(Photo courtesy of London Breed/Facebook)

Although San Francisco remains on the state’s COVID-19 watchlist, the city is moving forward with the reopening of some businesses like outdoor gyms and hair and nail salons, Mayor London Breed announced Friday.

Starting on Sept. 1, businesses like nail and hair salons, massage parlors and barbershops will be allowed to reopen in outdoor settings and providers and customers will be required to wear masks. Then on Sept. 9, gyms and fitness providers will be able to hold classes and training sessions in outdoor public spaces like park lawns, city plazas and basketball courts.

Other businesses like tattoo parlors and aesthetic services will remain closed for the time being.

“Our small businesses need us now more than ever,” Breed said. “Once we’re off the watchlist, it will provide us with an opportunity to do more. It will provide us with an opportunity to allow more things to open.”

Businesses like, hair salons, barber shops, nail shops, tattoo parlors and indoor museums, among others, were initially set to reopen on June 29, but just days before, the city put the reopenings on hold as it experienced a surge in COVID-19 cases.

According to San Francisco Health Director Grant Colfax, currently the city is seeing about 75 new COVID-19 cases daily, considerably down from last month. But he said, the latest numbers remain high.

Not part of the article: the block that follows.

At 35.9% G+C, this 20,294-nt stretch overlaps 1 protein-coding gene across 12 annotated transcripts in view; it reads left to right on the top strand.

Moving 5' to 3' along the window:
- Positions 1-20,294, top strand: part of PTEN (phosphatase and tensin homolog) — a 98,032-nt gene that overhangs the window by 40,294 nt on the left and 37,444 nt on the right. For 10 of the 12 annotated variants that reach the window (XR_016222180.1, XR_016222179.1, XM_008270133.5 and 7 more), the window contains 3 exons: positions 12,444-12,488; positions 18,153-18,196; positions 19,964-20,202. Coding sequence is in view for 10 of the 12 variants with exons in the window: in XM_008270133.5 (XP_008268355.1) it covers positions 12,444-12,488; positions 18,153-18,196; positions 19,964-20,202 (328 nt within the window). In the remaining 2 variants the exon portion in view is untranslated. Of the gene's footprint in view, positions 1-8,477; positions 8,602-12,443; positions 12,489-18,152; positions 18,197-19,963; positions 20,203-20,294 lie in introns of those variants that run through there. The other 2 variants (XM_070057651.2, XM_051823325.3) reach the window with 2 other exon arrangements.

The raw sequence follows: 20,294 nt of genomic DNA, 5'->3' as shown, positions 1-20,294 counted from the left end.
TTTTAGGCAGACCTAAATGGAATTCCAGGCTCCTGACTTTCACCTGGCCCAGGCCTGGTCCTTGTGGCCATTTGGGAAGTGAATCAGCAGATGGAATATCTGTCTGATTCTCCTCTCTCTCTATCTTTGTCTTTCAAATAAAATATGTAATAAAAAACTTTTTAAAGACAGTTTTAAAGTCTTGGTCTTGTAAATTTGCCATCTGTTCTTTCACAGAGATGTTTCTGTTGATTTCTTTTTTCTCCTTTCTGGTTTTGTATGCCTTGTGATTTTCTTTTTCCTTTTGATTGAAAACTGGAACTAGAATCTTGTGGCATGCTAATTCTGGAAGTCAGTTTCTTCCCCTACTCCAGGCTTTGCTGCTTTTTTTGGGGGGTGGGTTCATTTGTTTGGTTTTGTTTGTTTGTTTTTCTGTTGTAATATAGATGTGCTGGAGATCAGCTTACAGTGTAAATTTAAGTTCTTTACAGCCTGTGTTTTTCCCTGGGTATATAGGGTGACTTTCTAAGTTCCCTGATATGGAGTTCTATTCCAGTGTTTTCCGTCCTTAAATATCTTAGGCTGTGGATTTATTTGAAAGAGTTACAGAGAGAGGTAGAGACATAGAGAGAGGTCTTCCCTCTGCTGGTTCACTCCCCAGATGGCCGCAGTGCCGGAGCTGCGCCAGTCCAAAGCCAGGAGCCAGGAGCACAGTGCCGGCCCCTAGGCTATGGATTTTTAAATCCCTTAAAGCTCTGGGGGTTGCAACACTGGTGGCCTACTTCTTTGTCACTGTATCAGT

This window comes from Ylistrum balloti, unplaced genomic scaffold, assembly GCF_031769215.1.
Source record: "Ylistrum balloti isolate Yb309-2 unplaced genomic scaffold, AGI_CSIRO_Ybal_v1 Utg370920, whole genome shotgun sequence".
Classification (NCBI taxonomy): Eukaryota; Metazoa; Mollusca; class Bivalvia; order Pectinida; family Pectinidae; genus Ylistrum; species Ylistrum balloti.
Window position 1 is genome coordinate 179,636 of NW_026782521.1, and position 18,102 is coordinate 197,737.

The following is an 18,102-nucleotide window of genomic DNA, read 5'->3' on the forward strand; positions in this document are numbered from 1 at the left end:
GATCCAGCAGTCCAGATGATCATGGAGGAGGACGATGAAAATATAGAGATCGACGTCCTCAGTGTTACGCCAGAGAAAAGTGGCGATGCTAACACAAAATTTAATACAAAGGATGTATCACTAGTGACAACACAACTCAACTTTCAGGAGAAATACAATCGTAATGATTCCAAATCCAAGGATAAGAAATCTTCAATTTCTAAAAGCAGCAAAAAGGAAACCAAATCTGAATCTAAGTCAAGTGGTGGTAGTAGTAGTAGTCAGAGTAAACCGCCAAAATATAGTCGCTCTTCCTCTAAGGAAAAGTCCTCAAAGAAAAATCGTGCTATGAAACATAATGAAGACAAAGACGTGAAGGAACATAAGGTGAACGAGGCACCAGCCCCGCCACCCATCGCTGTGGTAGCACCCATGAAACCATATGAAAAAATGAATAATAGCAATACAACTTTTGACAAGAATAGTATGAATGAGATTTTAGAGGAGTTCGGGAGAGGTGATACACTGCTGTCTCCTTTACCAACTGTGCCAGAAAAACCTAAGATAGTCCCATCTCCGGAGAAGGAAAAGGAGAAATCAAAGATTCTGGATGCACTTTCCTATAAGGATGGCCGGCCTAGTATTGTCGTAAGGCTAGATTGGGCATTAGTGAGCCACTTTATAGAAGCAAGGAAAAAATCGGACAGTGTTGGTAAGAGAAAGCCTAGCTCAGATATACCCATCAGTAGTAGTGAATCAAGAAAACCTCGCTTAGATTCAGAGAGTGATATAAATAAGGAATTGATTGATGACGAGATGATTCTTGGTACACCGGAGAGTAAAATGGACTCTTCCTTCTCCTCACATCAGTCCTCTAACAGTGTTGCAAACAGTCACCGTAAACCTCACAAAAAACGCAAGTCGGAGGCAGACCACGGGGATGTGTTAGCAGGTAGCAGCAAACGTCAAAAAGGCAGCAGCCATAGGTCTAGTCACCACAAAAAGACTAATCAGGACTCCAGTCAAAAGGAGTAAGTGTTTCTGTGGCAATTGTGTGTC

In addition to the reopening of some businesses happening next week, Breed reminded residents that enrollment for Community Learning Hubs also ends next week, on Sept. 4

“As we move in a direction of getting off the watchlist, our goal is to do everything we can to support our families by making sure that we not only have these learning hubs, but we are hopeful that we are soon able to provide some guidance as it relates to schools reopening,” she said.

The hubs, which being on Sept. 14 at 40 sites, will provide in-person learning and recreational opportunities for children, with priority being given to low-income students, foster youth and English language learners, among others, while classroom learning remains on hold.

“After six months of this COVID-19 pandemic, we have learned a lot. We know that outdoor activities are the safest to avoid infection,” Colfax said. “As we increase outdoor activities, we must continue to wear our masks, socially distance and wash our hands frequently. Our success is so dependent on each person doing their part.”

“It’s so important that we find ways to support businesses, even if it’s outdoors first,” said City Assessor Carmen Chu, Co-Chair of the Economic and Recovery Task Force. “We know that opening outdoor services alone won’t be an option for everyone and it’s not lost on us some of the challenges outdoor services provides, including what we’re dealing with with some of the air quality issues. But it’s important to realize that every bit counts, especially now.”

More information about the Community Hubs can be found at https://www.dcyf.org/care.